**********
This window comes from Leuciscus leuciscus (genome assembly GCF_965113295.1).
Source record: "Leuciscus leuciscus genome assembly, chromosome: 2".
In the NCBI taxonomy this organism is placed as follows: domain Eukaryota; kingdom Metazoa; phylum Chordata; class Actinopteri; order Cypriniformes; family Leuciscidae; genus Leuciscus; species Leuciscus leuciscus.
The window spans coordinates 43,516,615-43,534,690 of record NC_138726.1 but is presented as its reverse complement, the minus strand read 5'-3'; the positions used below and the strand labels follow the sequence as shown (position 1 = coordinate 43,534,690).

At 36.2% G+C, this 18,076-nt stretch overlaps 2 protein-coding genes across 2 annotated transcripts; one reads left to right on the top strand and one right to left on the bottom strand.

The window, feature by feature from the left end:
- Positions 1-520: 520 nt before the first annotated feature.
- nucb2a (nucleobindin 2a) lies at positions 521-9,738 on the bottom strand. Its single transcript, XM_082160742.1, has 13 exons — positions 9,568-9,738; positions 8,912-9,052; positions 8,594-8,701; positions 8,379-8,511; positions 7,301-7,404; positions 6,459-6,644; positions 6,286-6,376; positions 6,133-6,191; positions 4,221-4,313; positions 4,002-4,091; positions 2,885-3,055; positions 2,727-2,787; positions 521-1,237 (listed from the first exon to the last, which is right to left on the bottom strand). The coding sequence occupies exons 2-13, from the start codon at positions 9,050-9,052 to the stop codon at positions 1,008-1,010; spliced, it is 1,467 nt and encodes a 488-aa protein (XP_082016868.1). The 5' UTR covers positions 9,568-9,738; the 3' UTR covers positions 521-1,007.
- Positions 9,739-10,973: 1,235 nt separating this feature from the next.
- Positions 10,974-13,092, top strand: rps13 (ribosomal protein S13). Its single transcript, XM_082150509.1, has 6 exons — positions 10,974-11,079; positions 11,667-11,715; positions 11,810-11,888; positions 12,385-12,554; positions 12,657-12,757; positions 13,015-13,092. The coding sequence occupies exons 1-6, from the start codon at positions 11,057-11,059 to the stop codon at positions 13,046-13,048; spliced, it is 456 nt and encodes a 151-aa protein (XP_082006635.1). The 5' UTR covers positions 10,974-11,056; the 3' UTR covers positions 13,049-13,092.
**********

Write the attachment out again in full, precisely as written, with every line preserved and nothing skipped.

This window comes from Leuciscus leuciscus (genome assembly GCF_965113295.1).
Source record: "Leuciscus leuciscus genome assembly, chromosome: 2".
In the NCBI taxonomy this organism is placed as follows: domain Eukaryota; kingdom Metazoa; phylum Chordata; class Actinopteri; order Cypriniformes; family Leuciscidae; genus Leuciscus; species Leuciscus leuciscus.
The window spans coordinates 43,516,615-43,534,690 of record NC_138726.1 but is presented as its reverse complement, the minus strand read 5'-3'; the positions used below and the strand labels follow the sequence as shown (position 1 = coordinate 43,534,690).

At 36.2% G+C, this 18,076-nt stretch overlaps 2 protein-coding genes across 2 annotated transcripts; one reads left to right on the top strand and one right to left on the bottom strand.

The window, feature by feature from the left end:
- Positions 1-520: 520 nt before the first annotated feature.
- nucb2a (nucleobindin 2a) lies at positions 521-9,738 on the bottom strand. Its single transcript, XM_082160742.1, has 13 exons — positions 9,568-9,738; positions 8,912-9,052; positions 8,594-8,701; positions 8,379-8,511; positions 7,301-7,404; positions 6,459-6,644; positions 6,286-6,376; positions 6,133-6,191; positions 4,221-4,313; positions 4,002-4,091; positions 2,885-3,055; positions 2,727-2,787; positions 521-1,237 (listed from the first exon to the last, which is right to left on the bottom strand). The coding sequence occupies exons 2-13, from the start codon at positions 9,050-9,052 to the stop codon at positions 1,008-1,010; spliced, it is 1,467 nt and encodes a 488-aa protein (XP_082016868.1). The 5' UTR covers positions 9,568-9,738; the 3' UTR covers positions 521-1,007.
- Positions 9,739-10,973: 1,235 nt separating this feature from the next.
- Positions 10,974-13,092, top strand: rps13 (ribosomal protein S13). Its single transcript, XM_082150509.1, has 6 exons — positions 10,974-11,079; positions 11,667-11,715; positions 11,810-11,888; positions 12,385-12,554; positions 12,657-12,757; positions 13,015-13,092. The coding sequence occupies exons 1-6, from the start codon at positions 11,057-11,059 to the stop codon at positions 13,046-13,048; spliced, it is 456 nt and encodes a 151-aa protein (XP_082006635.1). The 5' UTR covers positions 10,974-11,056; the 3' UTR covers positions 13,049-13,092.